Loud noise of 85 dB for more than 8 hours per day over prolonged periods of time can result in noise-induced deafness. In Singapore, where legislative procedures are in place to ensure that cases of noise-induced deafness are reported to the Ministry of Manpower, employers take the necessary preventive measures and workers are compensated for noise-induced deafness.15 Noise-induced deafness is the leading occupational disease in Singapore, with over 500 new cases detected by the Department of Industrial Health yearly.16

Patients with Nasopharyngeal Carcinoma

  In this part of the world, nasopharyngeal carcinoma is common among Chinese adults. Nasopharyngeal carcinoma can present as hearing loss due to middle ear effusion, which the primary health physician must be mindful of. As radiotherapy is the primary modality of treatment and because the ear lies in the radiation fields, hearing loss in patients who have undergone radiotherapy is common. Radiation-induced hearing loss can be both conductive or sensori-neural in nature.17 Conductive hearing loss is usually due to middle ear effusion, which is the result of eustachian tube damage. Sensori-neural hearing loss occurs if the cochlear hair cells or retro-cochlear auditory pathways are damaged by radiation.

Age-related Hearing Loss (Presbycusis)

  Hearing loss is the third most prevalent chronic condition in older adults and has important effects on their physical and mental health.18 Acceptance of hearing aids and hearing rehabilitation by the elderly is generally poor.19 In Singapore, almost 70% of the elderly who need hearing aids are not keen on having them, although 40% experience negative psychosocial effects as a result of the handicap.20 As the adverse effects are contributed to a large extent by ignorance on the part of family members, peers, professionals and the public at large, the education of these people is important. In the primary healthcare setting, it is important to realise that besides age-related sensori-neural hearing loss, there are many other forms of hearing loss e.g., ear wax and chronic middle ear infections, for which effective treatments exist.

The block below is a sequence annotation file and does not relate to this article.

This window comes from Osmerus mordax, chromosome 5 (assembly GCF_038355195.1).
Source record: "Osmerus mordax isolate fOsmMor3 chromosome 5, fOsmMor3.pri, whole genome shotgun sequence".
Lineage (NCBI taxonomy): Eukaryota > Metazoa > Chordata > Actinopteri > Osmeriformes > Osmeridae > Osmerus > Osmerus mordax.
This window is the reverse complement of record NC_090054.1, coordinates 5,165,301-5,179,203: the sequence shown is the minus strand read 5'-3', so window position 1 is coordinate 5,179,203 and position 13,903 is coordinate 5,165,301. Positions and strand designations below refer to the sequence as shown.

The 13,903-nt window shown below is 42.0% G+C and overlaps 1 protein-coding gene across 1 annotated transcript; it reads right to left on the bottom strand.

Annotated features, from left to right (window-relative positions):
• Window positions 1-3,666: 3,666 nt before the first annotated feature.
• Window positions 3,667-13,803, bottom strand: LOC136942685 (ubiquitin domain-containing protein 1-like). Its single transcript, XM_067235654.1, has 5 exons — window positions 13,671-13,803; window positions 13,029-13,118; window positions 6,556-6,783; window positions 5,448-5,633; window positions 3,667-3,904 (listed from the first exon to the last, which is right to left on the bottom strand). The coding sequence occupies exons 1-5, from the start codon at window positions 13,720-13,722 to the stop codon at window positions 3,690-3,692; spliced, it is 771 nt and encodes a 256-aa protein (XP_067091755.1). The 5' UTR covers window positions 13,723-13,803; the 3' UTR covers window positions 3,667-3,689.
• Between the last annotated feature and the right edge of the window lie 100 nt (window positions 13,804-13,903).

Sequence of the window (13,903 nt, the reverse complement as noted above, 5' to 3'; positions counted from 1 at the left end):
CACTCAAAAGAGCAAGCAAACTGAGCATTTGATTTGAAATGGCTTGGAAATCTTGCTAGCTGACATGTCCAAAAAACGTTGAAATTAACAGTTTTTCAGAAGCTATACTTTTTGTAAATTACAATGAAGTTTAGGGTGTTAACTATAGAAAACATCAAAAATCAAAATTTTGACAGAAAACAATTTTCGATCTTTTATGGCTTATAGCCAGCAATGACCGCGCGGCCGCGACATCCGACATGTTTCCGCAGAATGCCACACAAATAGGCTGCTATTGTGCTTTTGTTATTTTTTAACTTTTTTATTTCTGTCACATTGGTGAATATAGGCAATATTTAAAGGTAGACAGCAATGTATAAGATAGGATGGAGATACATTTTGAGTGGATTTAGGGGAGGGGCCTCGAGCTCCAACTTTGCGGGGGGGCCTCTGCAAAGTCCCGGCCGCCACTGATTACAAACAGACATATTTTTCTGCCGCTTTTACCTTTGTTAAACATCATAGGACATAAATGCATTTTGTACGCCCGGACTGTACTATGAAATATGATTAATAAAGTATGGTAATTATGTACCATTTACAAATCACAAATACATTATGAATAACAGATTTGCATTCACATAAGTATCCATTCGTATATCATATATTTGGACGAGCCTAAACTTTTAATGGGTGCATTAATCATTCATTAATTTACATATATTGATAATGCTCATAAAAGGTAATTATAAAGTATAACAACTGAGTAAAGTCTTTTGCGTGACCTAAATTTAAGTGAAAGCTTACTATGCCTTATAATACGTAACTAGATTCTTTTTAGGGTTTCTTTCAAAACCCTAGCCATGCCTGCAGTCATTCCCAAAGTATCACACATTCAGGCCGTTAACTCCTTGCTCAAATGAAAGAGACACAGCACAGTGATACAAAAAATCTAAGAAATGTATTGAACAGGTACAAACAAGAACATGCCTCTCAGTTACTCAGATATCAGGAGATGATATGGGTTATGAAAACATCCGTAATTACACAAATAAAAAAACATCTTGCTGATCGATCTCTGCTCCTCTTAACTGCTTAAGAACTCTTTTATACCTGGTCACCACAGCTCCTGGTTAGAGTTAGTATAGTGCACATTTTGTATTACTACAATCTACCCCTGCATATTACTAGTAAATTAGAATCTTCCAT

Pre-lingually Deafened Adults

  These are adults who are born deaf or are deafened before the acquisition of speech and language. In the past, certain technologies, which might have enabled them to hear enough to develop speech and language, may have been unavailable. Even if such technology had been available, there would invariably have been some who would not have derived significant benefit from it. They therefore generally communicate by total communication (including sign language). As they have exceeded the critical age of brain plasticity for the development of speech and language, the benefit they can potentially derive from current medical technology is limited. It is important that society does not forget this group, and helps to facilitate their integration into the community. Education is needed for the public to show more compassion, patience and understanding towards their disabilities.


Future Directions

  The technology used in various aspects of managing deafness will continue to advance rapidly. Better technology will lead to more accurate screening and diagnostic tools, as well as improved hearing devices. For example, hearing aids are expected to provide clearer speech perception in background noise, better binaural hearing/localisation of sounds and become smaller, with longer battery life.

In cell and molecular biology, the regeneration/repair/protection of auditory hair cells and nerves are exciting and rapidly evolving fields.21 Gene therapy has been shown to be effective in providing long-term support to auditory hair cells. During the last few years, much progress has been made in the molecular basis of presbycusis, with the aim of instituting preventive therapies in the elderly.22


Conclusion

  Hearing loss is common in Singapore, both in children and adults. With an ageing population, more people are expected to experience hearing loss in the near future. A holistic approach to the effective management of hearing loss is necessary. This includes not only the restoration of hearing, but also addressing other aspects such as prevention, early detection, rehabilitation and psychosocial issues. As a significant part of the problems faced by the hearing-impaired is caused by the ignorance and lack of understanding of those around him/her, the effective education of these people is important. Although some of the social infrastructure required to support the hearing-impaired in the community is in place in Singapore, more public education is needed. In particular, the public should recognise the ability of successfully treated individuals, and show more compassion, support and patience towards those who have not adequately benefited from treatment. In the future, there is potential for the clinical application of cochlear hair cell/auditory nerve preservation and regeneration.



REFERENCES